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Indians stuck in Iraq: India now looks to Syria

Wednesday, 2 July 2014 - 7:45am IST | Place: New Delhi | Agency: dna

  • Two Indians, who were stuck in Iraq, arrive at the Kozhikode Railway Station on Monday PTI

As situation in Iraq turns more fragile, India which had so far pinned its hopes on Saudi Arabia and Turkey to rescue its 39 citizens currently in the custody of Sunni fighters, is now turning to other regional players to seek and end to the humanitarian crisis. The fighters have taken control of a large swath of North Iraq.

Highly placed sources here said that national security adviser Ajit Doval may fly to Damascus in order to directly negotiate with key players to ensure safe release of Indian workers. Syria sources here say they were ready to work with Indian government to end the crisis. They maintain that they had better understanding of the Sunni militant outfit Islamic State of Iraq and the Levant (ISIL), who till recently were fighting along with Free Syrian Army, against the Bashar al Assad government. "We have understanding and intelligence related to many of these fighters, involved in the Iraq operation and possibility in the abduction of Indian workers," a Syrian source told dna. Besides Indians, nearly 80 Turkish citizens, including the Turkish consul general, have also been seized by invading ISIL units in Mosul.

Iraq crisis is appearing a first foreign policy challenge for prime minister Narendra Modi government. Those in the government know, it will be a handle in the hands of humbled opposition to beat it in the forthcoming Budget session of Parliament. Sources here said that the PM is being briefed by Doval, R&AW chief Alok Joshi and Intelligence Bureau director Syed Asif Ibrahim on a daily basis to achieve closure on the issue.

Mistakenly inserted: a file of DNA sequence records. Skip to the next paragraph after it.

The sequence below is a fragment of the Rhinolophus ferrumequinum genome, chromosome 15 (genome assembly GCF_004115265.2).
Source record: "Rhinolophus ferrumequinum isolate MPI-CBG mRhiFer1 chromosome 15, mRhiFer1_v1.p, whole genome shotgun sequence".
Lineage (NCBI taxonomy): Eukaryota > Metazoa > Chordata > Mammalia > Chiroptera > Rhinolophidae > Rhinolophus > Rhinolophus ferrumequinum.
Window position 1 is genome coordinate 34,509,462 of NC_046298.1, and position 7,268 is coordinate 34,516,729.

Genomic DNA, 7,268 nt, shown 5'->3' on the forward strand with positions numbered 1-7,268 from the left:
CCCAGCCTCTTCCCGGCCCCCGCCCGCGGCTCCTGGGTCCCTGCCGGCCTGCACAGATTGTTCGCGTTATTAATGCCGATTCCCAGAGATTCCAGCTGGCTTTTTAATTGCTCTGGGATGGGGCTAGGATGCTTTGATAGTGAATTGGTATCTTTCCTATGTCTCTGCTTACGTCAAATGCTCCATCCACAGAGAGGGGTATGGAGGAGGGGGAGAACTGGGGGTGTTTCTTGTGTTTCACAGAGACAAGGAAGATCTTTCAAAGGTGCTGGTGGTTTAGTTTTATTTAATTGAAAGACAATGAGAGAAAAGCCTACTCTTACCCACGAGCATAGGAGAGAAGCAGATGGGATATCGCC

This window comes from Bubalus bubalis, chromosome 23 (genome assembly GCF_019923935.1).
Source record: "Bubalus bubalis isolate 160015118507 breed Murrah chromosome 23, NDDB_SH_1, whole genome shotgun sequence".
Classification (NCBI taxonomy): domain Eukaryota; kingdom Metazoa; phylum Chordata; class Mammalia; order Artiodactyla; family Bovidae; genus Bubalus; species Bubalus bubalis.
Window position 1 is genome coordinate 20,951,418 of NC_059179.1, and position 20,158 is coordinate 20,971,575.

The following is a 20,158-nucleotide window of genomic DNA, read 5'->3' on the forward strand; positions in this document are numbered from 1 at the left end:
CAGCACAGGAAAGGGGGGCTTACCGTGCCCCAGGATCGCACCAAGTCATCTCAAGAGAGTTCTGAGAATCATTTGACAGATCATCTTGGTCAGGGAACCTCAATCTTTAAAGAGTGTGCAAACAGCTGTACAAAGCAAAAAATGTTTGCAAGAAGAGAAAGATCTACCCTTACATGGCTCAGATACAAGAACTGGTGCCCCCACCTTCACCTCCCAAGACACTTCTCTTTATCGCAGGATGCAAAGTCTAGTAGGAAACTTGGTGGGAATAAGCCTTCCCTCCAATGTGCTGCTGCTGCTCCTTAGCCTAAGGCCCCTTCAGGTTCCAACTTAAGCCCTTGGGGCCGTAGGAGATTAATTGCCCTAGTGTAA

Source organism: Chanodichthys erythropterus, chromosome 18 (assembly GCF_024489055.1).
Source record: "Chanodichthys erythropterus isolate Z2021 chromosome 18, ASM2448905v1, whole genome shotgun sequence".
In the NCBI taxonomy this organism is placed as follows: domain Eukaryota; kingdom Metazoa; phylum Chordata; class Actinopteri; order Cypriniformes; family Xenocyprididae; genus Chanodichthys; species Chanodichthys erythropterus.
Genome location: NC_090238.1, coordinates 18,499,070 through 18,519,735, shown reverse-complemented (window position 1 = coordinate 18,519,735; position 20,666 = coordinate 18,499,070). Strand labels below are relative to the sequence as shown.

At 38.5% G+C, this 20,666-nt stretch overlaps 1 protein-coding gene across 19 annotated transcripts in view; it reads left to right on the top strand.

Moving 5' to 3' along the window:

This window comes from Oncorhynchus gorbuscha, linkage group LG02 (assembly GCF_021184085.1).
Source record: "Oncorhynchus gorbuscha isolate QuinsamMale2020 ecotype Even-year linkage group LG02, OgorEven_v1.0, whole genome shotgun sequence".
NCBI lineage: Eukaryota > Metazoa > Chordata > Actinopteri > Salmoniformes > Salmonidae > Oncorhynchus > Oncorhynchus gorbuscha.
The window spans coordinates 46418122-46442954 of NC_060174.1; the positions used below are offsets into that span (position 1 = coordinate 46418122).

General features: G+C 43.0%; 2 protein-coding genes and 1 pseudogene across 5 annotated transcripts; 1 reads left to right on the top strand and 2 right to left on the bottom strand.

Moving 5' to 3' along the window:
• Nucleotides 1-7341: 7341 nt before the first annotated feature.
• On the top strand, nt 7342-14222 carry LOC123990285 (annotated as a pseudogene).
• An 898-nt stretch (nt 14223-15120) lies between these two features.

With the forthcoming Parliament session in mind, the government began a full-scale evacuation of all Indians. Over 600 Indians are expected to fly back to India over next few days. During past 24 hours, 94 Indian workers have returned and some 136 are also booked and may fly anytime. But there are many Indian refusing to return. So far 1000 Indian contacted by the ministry of external affairs officials have chosen to stay back. Sources here said the government has also sent two cargo ships to Basra to carry Indians to the nearest safe port, in case of any emergency. There are an estimated 10,000 Indian nationals in that country and around 150 in the zone of conflict. Out of which 50 have left.

MEA spokesman Syed Akbaruddin said Indian diplomats are seeking out Indian nationals at their homes and places of work in Iraq to deliver the message that they should leave. The MEA has dispatched over 25 officials to the key Iraq cities outside the conflict zone to facilitate the repatriation of Indian workers by helping them with documentation and air tickets.

While keeping three Air India planes as well as military transport aircraft and naval vessels on standby, the government is so far making use of the commercial flights that are still operating from Iraq's main cities — Najaf, Kerbala, Basra and Baghdad.

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